Tuesday, November 13, 2012

Burke Fails INSURV

A Burke class destroyer, the USS McCain (DDG-56), failed an INSURV inspection conducted  in June, according to a Navy Times report just released.  I have no other information about this.  I had been hoping that Navy maintenance and training issues were being addressed and showing improvement but this makes me wonder anew.  Admittedly, a single INSURV failure proves nothing.  Still, it's disturbing that the Navy's backbone ship type would fail. 

This is the first failure I've heard about in some time which had led me to hope things were improving.  Of course, given that the Navy went to the length of classifying these inspections due to the poor PR and resultant public criticism and pressure who knows how many inspections have been conducted over the last year and whether there were other failures?


  1. Wonder how much damage the "optimal manning" plans did before the were withdrawn.

  2. From conversations with active duty sailors, I get the sense that a great deal of damage has been done. For instance, techs have been reduced which decreases maintenance and repair on complex equipment. Add in chronic parts shortages and you get semi-permanently degraded equipment.

    As an example, Aegis, the backbone of the fleet, has suffered fleet-wide degradation to the point that the Navy has implemented a formal restoration program to try to bring Aegis capability back to at least minimal standards.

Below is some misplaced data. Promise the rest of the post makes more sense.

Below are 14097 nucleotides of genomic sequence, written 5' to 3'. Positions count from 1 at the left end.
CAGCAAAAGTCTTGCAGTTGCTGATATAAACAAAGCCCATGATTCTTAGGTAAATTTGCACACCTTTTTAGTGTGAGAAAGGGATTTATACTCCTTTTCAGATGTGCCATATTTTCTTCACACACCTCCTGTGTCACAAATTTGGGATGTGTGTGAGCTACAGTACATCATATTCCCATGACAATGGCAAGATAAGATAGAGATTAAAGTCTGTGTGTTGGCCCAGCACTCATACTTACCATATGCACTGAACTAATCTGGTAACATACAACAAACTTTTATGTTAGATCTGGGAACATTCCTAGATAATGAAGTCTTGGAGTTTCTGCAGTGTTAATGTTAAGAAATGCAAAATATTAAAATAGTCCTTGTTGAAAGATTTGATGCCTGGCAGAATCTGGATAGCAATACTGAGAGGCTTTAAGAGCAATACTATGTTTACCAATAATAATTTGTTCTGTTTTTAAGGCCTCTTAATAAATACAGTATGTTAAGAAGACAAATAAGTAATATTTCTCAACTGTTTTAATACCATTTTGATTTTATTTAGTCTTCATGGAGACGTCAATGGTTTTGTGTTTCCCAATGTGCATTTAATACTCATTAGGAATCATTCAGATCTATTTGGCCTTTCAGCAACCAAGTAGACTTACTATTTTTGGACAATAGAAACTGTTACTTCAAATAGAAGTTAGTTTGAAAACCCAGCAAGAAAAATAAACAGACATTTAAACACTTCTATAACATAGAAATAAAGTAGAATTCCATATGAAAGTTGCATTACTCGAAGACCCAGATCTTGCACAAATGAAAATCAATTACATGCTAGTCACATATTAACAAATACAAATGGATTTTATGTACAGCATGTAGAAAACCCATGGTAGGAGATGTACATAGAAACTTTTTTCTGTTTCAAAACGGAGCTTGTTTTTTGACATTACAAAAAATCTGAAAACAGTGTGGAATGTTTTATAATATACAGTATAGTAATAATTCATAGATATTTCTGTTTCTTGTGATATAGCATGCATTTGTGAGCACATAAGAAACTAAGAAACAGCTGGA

More generally, the fleet is suffering simple physical maintenance issues such as corrosion.

    I speak of this in the present tense rather than the past tense, as you did, because I have yet to see concrete evidence that minimal manning has been reversed. There is some evidence that manning has been increased slightly but not to pre-minimal levels. As best I can determine, the Navy is still suffering from "if-not-minimal-then-still-not-enough" manning.

    1. Exactly. Hell god save us from the accountants and their great idea's.

  3. Classifying INSURV reports is a misuse of the classification system. Does anyone think that if the Chinese or Russians or even the Iranians wanted this information that the low security classification would stop them? All it did was stop the American public from finding out the condition of their ships to stop embarrassing the Navy brass.

    The classification even hurts readiness since it slows down the dissemination of problems inside the Navy so personnel both military and civilian won’t know what problems to look for.


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